United States - epidemiology
Abstract
The objective was to test the hypothesis that a described association between homozygosity for a 50bp deletion in the SOD1 promoter 1684bp upstream of the SOD1 ATG and an increased age of onset in SALS can be replicated in additional SALS and control sample sets from other populations. Our second objective was to examine whether this deletion attenuates expression of the SOD1 gene. Genomic DNA from more than 1200 SALS cases from Ireland, Scotland, Quebec and the USA was genotyped for the 50bp SOD1 promoter deletion. Reporter gene expression analysis, electrophoretic mobility shift assays and chromatin immunoprecipitation studies were utilized to examine the functional effects of the deletion. The genetic association for homozygosity for the promoter deletion with an increased age of symptom onset was confirmed overall in this further study (p=0.032), although it was only statistically significant in the Irish subset, and remained highly significant in the combined set of all cohorts (p=0.001). Functional studies demonstrated that this polymorphism reduces the activity of the SOD1 promoter by approximately 50%. In addition we revealed that the transcription factor SP1 binds within the 50bp deletion region in vitro and in vivo. Our findings suggest the hypothesis that this deletion reduces expression of the SOD1 gene and that levels of the SOD1 protein may modify the phenotype of SALS within selected populations.
PubMed ID
18608091 View in PubMed
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The 1891-1920 birth cohort of Quebec chrysotile miners and millers: development from 1904 and mortality to 1992.

https://arctichealth.org/en/permalink/ahliterature210233
Source
Ann Occup Hyg. 1997 Jan;41(1):13-36
Publication Type
Article
Date
Jan-1997
Author
F D Liddell
A D McDonald
J C McDonald
Author Affiliation
Department of Epidemiology and Biostatistics, McGill University Montreal, Canada.
Source
Ann Occup Hyg. 1997 Jan;41(1):13-36
Date
Jan-1997
Language
English
Publication Type
Article
Keywords
Aged
Air Pollutants, Occupational - adverse effects
Asbestos, Serpentine - adverse effects
Asbestosis - etiology - mortality
Cause of Death
Cohort Studies
Environmental monitoring
Epidemiological Monitoring
Humans
Male
Mesothelioma - etiology - mortality
Mining - statistics & numerical data
Neoplasms - etiology - mortality
Quebec - epidemiology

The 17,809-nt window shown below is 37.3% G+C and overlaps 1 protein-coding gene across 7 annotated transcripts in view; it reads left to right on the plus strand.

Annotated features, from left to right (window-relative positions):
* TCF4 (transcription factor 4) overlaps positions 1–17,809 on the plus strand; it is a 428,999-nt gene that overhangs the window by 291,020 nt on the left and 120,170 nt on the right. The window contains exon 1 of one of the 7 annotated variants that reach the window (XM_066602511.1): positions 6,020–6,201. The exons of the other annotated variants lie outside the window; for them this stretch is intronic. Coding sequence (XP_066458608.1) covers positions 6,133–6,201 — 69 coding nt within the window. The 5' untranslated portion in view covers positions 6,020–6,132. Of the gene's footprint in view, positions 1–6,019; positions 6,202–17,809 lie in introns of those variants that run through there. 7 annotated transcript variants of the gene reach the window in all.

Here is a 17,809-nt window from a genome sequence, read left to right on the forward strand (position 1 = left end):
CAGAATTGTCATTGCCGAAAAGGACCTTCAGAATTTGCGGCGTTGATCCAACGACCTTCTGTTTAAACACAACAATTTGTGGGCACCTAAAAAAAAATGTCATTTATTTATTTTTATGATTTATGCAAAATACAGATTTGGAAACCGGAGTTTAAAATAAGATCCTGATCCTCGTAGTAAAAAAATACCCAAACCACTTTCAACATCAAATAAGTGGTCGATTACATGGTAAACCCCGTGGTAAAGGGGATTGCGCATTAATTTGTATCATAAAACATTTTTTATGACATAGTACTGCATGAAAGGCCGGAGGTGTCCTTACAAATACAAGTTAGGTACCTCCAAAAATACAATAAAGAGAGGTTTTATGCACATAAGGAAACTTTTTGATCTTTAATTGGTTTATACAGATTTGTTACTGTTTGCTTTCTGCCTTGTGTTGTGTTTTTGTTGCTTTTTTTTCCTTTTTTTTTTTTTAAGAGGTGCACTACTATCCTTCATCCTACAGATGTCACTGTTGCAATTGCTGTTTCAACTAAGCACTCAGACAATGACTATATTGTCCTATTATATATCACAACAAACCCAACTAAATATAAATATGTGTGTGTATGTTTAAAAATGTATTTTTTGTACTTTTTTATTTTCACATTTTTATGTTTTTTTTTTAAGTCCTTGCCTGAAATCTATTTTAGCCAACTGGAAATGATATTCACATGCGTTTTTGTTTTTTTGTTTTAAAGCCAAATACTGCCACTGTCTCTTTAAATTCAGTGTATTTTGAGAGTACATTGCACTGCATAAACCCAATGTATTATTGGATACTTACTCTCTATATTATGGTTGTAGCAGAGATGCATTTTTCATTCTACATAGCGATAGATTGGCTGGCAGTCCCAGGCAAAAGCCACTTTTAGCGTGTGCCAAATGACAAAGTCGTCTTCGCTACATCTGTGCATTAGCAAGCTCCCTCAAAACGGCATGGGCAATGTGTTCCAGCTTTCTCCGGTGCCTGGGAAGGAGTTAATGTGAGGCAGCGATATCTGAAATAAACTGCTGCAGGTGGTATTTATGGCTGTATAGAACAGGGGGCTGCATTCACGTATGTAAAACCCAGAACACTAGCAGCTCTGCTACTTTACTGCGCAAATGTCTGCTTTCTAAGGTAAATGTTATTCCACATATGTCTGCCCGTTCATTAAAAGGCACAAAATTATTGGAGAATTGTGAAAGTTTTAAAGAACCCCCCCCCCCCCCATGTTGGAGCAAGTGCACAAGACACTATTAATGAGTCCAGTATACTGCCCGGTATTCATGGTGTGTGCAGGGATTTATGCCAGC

Abstract
This paper draws together the mortality experience for a cohort of some 11000 male Quebec Chrysotile miners and millers, reported at intervals since 1971 and now again updated. Of the 10918 men in the complete cohort, 1138 were lost to view, almost all never traced after employment of only a month or two before 1935; the other 9780 men were traced into 1992. Of these, 8009 (82%) are known to have died: 657 from lung cancer, 38 from mesotheliona, 1205 from other malignant disease, 108 from pneumoconiosis and 561 from other non-malignant respiratory diseases (excluding tuberculosis). After early fluctuations. SMRs (all causes) against Quebec rates have been reasonably steady since about 1945. For men first employed in Asbestos, mine or factory, they were very much what might have been expected for a blue collar population without any hazardous exposure. SMRs in the Thetford Mines area were almost 8% higher, but in line with anecdotal evidence concerning socio-economic status. At exposures below 300 (million particles per cubic foot) x years, (mpcf.y), equivalent to roughly 1000 (fibres/ml) x years-or, say, 10 years in the 1940s at 80 (fibres/ml)-findings were as follows. There were no discernible associations of degree of exposure and SMRs, whether for all causes of death or for all the specific cancer sites examined. The average SMRs were 1.07 (all causes), and 1.16, 0.93, 1.03 and 1.21, respectively, for gastric, other abdominal, laryngeal and lung cancer. Men whose exposures were less then 300 mpcf.y suffered almost one-half of the 146 deaths from pneumoconiosis or mesothelioma; the elimination of these two causes would have reduced these men's SMR (all causes) from 1.07 to approximately 1.06. Thus it is concluded from the viewpoint of mortality that exposure in this industry to less than 300 mpcf.y has been essentially innocuous, although there was a small risk or pneumoconiosis or mesothelioma. Higher exposures have, however, led to excesses, increasing with degree of exposure, of mortality from all causes, and from lung cancer and stomach cancer, but such exposures, of at least 300 mpcf.y, are several orders of magnitude more severe than any that have been seen for many years. The effects of cigarette smoking were much more deleterious than those of dust exposure, not only for lung cancer (the SMR for smokers of 20+ cigarettes a day being 4.6 times higher than that for non-smokers), but also for stomach cancer (2.0 times higher), laryngeal cancer (2.9 times higher), and-most importantly-for all causes (1.6 times higher).